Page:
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It must be joy, in sooth', to see
Yon monument* uprear'd to thee';
Piled granite' and a prison-cell!

The land repays thy service well!
6. Go', ring the bells', and fire the guns',

And fling the starry banner out';
Shout “Freedom!” till your lisping ones

Give back their cradle-shout;
Let boasted eloquence declaim
Of honor, liberty, and fame;
Still let the poet's strain be heard,
With “glory” for each second word,
And

every thing with breath agree
To praise “our glorious liberty !”
7. And when the patriot cannon jars

That prison's cold and gloomy wall,
And through its grates the stripes and stars

Rise on the wind, and fall;
Think ye that prisoner's aged ear
Rejoices in the general cheer?
Think ye his dim and failing eye
Is kindled at your pageantry?
Sorrowing of soul, and chain'd of limb,

What is your carnival to him?
8. Down with the law that binds him thus !

Unworthy freemen, let it find
No refuge from the withering curse

Of God and human kind!
Open the prisoner's living tomb,
And usher from its brooding gloom
The victims of your savage code,
To the free sun and air of GOD!
No longer dare as crime to brand
The chastening of the Almighty's hand!

WHITTIER.

LESSON L. S'@

THE TOURNAMENT.T 1. * * The music of the challengers breathed, from time to time, wild bursts, expressive of triumph or defiance; whil

*

* Bunker's Hill monument. † Formerly, when the chief business of all mankind was fighting, it was customary for knights to try their courage and skill, by fighting with each other with their usual weapons, the lance and sword. This was the favorite amusement of the times, and was called a tournament, (pronounced turn-a-ment.)

the clowns grudged a holiday which seemed to pass away in inactivity; and old knights and nobles lamented the decay of martia} spirit, and spoke of the triumphs of their younger days. Privce John began to talk to his attendants about making ready the banquet, and the necessity of adjudging the prize to Brian de BoisGuilbert,* who had, with a single spear, overthrown two knights, and foiled a third.

2. At length, as the music of the challengers concluded one of those long and high flourishes with which they had broken the silence of the lists, † it was answered by a solitary trumpet, which breathed a note of defiance, from the northern extremity. All eyes were turned to see the new champion which these sounds announced, and no sooner were the barriers opened than he paced into the lists.

3. As far as could be judged of a man sheathed in armor, the new adventurer did not greatly exceed the middle size, and seemed to be rather slender than strongly made. His suit of armor was formed of steel, richly inlaid with gold; and the device on his shield was a young oak-tree pulled up by the roots, with the single word " Disinherited.” He was mounted on a gallant black horse, and as he passed through the lists, he gracefully saluted the prince and the ladies, by lowering his lance. The dexterity with which he managed his steed, and something of youthful grace which he displayed in his manner, won him the favor of the multitude, which some of the lower classes expressed by calling out, “Touch Ralph de Vipont's shield, touch the Hospitaller's shield; he has the least sure seat; he is your cheapest bargain.” I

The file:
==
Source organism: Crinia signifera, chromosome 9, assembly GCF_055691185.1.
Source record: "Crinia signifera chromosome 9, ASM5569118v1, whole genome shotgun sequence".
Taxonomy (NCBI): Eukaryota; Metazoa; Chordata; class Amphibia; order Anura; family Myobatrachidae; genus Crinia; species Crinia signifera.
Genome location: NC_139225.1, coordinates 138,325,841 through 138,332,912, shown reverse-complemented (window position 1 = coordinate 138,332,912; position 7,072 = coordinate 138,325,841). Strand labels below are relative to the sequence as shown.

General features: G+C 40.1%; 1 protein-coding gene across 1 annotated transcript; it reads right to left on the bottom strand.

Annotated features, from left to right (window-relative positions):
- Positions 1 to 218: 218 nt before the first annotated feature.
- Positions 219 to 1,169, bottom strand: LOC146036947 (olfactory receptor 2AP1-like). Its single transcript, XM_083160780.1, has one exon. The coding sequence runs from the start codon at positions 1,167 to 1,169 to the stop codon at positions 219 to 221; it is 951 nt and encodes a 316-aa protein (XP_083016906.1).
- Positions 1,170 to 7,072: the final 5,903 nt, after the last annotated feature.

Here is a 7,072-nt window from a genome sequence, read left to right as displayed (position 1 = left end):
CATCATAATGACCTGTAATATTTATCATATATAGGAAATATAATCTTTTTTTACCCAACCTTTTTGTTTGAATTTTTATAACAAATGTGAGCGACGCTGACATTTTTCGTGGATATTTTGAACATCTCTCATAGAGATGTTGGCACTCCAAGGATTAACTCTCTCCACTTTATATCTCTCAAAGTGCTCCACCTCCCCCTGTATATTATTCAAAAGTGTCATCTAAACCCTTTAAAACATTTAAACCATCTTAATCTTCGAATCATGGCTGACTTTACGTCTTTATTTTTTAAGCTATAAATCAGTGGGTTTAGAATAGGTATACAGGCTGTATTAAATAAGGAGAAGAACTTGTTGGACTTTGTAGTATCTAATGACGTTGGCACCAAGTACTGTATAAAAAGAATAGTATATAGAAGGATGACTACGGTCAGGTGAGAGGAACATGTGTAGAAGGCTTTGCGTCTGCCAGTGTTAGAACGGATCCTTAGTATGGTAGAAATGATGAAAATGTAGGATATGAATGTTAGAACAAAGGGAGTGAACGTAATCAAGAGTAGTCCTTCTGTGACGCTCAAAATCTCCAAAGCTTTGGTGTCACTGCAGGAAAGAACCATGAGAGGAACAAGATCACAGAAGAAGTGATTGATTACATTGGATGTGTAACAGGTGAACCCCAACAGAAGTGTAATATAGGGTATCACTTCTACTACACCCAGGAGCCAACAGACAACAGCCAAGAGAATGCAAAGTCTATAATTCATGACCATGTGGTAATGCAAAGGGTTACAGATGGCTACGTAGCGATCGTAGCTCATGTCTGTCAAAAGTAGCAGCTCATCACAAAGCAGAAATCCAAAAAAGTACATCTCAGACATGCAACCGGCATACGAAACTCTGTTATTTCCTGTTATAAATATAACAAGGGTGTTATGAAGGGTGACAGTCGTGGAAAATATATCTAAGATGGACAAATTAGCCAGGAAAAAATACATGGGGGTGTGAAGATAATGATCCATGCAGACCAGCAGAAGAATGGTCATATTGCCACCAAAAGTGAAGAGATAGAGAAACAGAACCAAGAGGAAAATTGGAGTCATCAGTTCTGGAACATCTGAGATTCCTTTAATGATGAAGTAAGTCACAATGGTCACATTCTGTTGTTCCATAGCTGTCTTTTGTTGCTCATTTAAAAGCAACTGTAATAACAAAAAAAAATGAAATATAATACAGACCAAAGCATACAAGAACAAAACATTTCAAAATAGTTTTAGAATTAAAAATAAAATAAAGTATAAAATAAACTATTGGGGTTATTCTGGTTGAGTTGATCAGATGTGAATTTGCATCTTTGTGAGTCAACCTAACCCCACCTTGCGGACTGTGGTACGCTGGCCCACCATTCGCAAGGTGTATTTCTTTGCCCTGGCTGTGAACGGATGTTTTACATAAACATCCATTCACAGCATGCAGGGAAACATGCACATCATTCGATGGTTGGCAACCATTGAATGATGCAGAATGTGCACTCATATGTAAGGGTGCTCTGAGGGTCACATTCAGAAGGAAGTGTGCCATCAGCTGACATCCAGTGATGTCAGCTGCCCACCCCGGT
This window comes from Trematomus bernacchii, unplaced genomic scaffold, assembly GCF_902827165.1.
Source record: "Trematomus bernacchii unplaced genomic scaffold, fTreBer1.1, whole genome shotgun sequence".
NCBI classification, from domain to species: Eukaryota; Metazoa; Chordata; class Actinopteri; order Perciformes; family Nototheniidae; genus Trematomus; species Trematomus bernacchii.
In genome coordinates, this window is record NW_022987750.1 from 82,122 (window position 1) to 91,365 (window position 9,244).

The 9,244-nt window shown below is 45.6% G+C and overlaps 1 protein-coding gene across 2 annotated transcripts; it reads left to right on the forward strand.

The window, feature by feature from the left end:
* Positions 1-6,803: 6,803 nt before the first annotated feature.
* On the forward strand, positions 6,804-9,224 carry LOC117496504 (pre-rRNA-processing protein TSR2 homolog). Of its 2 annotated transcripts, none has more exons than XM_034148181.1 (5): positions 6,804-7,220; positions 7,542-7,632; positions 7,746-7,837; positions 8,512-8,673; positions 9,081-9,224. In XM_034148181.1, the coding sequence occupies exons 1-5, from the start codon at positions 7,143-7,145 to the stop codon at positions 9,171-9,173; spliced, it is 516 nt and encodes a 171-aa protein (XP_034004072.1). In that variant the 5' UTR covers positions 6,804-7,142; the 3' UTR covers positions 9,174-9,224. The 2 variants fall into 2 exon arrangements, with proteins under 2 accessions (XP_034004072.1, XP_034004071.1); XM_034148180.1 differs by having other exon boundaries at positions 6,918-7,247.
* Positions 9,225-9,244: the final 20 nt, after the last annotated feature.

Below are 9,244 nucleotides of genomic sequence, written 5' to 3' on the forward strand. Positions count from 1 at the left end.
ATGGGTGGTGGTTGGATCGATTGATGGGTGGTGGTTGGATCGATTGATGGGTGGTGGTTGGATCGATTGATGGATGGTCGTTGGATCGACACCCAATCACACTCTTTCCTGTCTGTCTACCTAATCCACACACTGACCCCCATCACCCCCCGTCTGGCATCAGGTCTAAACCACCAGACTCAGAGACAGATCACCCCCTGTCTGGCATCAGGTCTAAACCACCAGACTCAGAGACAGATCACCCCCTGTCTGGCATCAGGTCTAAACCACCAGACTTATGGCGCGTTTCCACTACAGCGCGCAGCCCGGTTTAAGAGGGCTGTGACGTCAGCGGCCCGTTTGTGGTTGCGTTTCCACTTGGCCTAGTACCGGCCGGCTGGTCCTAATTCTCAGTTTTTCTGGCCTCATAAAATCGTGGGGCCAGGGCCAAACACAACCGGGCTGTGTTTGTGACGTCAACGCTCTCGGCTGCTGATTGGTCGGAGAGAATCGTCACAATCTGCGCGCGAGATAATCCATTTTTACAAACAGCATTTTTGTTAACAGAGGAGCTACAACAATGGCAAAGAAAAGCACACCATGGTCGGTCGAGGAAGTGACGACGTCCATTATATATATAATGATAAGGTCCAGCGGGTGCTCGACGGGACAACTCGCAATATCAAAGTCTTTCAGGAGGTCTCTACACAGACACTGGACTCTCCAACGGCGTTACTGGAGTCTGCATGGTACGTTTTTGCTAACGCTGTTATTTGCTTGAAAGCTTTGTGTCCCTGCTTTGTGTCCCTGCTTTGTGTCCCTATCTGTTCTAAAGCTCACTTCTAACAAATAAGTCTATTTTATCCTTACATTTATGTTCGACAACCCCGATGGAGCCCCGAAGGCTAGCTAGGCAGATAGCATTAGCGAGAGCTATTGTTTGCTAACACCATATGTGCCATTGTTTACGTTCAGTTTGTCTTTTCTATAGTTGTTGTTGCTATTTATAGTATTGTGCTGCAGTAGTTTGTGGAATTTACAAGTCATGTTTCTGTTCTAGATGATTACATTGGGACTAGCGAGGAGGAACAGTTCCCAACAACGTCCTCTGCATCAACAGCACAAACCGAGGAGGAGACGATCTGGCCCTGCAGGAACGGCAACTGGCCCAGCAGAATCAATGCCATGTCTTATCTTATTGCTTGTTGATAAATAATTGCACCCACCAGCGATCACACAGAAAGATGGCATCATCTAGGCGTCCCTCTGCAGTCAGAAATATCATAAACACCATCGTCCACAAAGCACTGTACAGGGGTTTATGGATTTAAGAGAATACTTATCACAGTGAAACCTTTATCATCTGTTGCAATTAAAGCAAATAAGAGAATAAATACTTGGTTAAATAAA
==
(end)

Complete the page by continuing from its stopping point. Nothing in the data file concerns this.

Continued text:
4. The champion moving onward amid the well-meant hints, ascended the platform by the sloping alley which led to it from the lists, and, to the astonishment of all present, riding straight up to the central pavilion, struck with the sharp end of his spear the shield of Brian de Bois-Guilbert, until it rang again. All stood astonished at his presumption, but none more so than the redoubted knight whom he had thus defied to mortal combat, and who, little expecting so rude a challenge, was standing carelessly at the door of his pavilion.

5. "Have you confessed yourself, brother,” said the Templar, Guilbert, " and have you heard mass this morning, that you peril

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* Pronounced Bwah Guil-bare. List, the enclosure within which tournaments were held. $ The challenge to combat was given, by touching the shield of the knight whom the challenger wished to encounter. The challenge to a contest with headless or blunt lances, was given by touching the shield gently with the reverse-1 spear, while a blow with the point denoted a challenge to mortal conflict.

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your life so frankly?” “I am fitter to meet death than thou art," answered the Disinherited Knight; for by this name the stranger had recorded himself in the book of the tourney. 4 Then take your place in the lists,” said De Bois-Guilbert, “and look your last upon the sun; for this night thou shalt sleep in paradise.” “Gramerey* for thy courtesy," replied the Disinherited Knight, 6 and to requite it, I advise thee to take a fresh horse, and a new lance, for, by my honor, you will need both.”'

6. Having expressed himself thus confidently, he reined his horse backward down the slope which he had ascended, and compelled him in the same manner to move backward through the lists, till he reached the northern extremity, where he remained stationary, in expectation of his antagonist. This feat of horsemanship again attracted the applause of the multitude.

7. However incensed at his adversary for the precaution which he recommended, the Templar did not neglect his advice; for his honor was too nearly concerned to permit his neglecting any means which might insure victory over his presumptuous opponent.